Smith refers to the Winograd Schema Challenge. The Stanford Computer Science Professor, Terry Winograd, has put up a $25,000 prize for anyone who can design a system that is at least 90% accurate in interpreting sentences like this one:

I can’t cut that tree down with that axe; it is too [thick/small]

Most people realise that if the bracketed work is ‘thick’ it refers to the tree, whereas if it is ‘small’ it refers to the axe. Computers are typically – ahem – stumped by this kind of sentence, because they lack the real-world experience to put words in context.

Much of Smith’s concern is about the data-driven (rather than theory-driven) way that machine learning approaches use statistics. In essence, when a machine learning program processes data it does not stop to ask ‘Where did the data come from?’ or ‘Why these data?’ These are important questions to ask and Smith takes us through various problems that can arise with data (his previous book was called Standard Deviations: Flawed Assumptions, Tortured Data, and Other Ways to Lie with Statistics).

One important limitation associated with data is the ‘survivor bias’. A study of Allied warplanes returning to Britain after bombing runs over Germany found that most of the bullet and shrapnel holes were on the wings and rear of the plane, but very few on the cockpit, engines, or fuel tanks. The top brass therefore planned to attach protective metal plates to the wings and rear of their aircraft. However, the statistician Abraham Wald pointed out that the planes that returned were, by definition, the ones that had survived the bullets and shrapnel. The planes that had not returned had most likely been struck in the areas that the returning planes had been spared. These were the areas that should be reinforced.

Another problem is the one discussed in my previous blog, that of fake or bad data, arising from the perverse incentives of academia and the publishing world. The ‘publish-or-perish’ climate, together with the wish of journals to publish ‘novel’ or ‘exciting’ results, has led to an exacerbation of ‘Questionable Research Practices’ or outright fakery, with the consequence that an unfortunately high proportion of published papers contain false findings.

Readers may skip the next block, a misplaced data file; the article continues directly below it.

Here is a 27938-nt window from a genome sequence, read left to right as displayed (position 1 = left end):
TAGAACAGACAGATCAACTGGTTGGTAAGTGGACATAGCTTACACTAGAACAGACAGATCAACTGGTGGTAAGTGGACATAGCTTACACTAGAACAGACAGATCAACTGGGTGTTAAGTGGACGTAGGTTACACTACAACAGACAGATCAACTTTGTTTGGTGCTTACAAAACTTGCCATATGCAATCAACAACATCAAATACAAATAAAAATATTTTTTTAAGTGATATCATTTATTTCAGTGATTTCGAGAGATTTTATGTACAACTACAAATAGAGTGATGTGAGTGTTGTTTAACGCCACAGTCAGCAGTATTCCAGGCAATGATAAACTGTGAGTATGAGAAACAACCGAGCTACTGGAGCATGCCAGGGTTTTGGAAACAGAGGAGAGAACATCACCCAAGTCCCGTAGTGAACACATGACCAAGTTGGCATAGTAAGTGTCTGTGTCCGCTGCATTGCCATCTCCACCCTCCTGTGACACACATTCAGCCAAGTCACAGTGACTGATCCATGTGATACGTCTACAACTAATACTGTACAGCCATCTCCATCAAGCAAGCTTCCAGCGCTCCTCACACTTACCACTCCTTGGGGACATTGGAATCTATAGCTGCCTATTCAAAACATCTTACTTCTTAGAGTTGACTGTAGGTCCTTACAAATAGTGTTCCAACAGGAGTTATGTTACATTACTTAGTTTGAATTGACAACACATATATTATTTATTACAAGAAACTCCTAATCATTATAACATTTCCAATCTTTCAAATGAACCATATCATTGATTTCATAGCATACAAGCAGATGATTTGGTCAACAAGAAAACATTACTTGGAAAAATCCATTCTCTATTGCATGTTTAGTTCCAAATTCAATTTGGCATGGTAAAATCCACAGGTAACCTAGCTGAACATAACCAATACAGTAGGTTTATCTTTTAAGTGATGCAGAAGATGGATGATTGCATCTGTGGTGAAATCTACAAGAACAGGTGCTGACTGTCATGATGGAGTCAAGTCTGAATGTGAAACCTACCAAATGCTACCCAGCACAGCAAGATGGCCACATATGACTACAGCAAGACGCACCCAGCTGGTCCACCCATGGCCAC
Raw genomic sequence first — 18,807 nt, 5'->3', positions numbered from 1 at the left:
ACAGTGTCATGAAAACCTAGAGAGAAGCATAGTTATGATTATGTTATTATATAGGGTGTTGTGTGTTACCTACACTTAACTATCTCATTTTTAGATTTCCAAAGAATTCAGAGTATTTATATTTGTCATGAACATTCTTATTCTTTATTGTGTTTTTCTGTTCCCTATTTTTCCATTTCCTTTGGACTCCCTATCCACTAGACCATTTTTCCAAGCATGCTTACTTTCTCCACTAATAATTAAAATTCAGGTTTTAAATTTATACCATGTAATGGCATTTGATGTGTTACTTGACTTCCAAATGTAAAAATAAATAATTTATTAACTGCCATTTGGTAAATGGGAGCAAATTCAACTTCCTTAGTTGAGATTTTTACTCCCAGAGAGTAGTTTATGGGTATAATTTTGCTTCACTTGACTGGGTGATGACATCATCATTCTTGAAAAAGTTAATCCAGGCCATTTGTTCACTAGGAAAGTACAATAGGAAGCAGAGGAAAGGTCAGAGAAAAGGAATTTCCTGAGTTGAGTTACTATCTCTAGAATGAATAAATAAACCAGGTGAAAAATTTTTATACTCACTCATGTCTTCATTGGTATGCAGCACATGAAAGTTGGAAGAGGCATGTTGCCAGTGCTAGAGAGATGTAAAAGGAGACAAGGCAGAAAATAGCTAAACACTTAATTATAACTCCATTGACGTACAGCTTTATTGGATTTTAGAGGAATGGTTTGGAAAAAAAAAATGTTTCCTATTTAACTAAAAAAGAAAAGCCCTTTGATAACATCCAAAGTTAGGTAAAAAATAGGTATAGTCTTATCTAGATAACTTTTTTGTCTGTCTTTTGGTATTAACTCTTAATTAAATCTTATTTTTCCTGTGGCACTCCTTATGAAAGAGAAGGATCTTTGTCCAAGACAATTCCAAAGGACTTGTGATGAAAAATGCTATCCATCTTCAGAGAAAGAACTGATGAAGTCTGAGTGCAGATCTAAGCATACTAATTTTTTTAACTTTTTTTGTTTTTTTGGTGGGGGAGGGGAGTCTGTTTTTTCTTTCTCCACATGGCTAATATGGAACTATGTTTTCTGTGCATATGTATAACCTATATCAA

Smith is particularly scathing about the practice of data mining, something that for decades was regarded as a major ‘no-no’ in academia. This is particularly problematic in the advent of big data, when machine learning algorithms can scour thousands upon thousands of variables looking for patterns and relationships. However, even among sequences that are randomly generated, correlations between variables will occur. Smith shows this to be the case with randomly generated sequences of his own. He laments that

The harsh truth is that data-mining algorithms are created by mathematicians who often are more interested in mathematical theory than practical reality.

and

The fundamental problem with data mining is that it is very good at finding models that fit the data, but totally useless in gauging whether the models are ludicrous.

When it comes to the choice of linear or non-linear models, Smith says that expert opinion is necessary to decide which is more realistic (though one recent systematic comparison of methods, involving a training set of data and a validation set, found that the non-linear methods associated with machine learning were dominated by the traditional linear methods). Other problems arise with particular forms of regression analysis, such as stepwise regression and ridge regression. Data reduction methods, such as factor analysis or principal components analysis, can also cause problems because the transformed data are hard to interpret. Especially if mined from thousands of variables they will contain nonsense. Smith looks at some dismal attempts to beat the stock market using data mining techniques.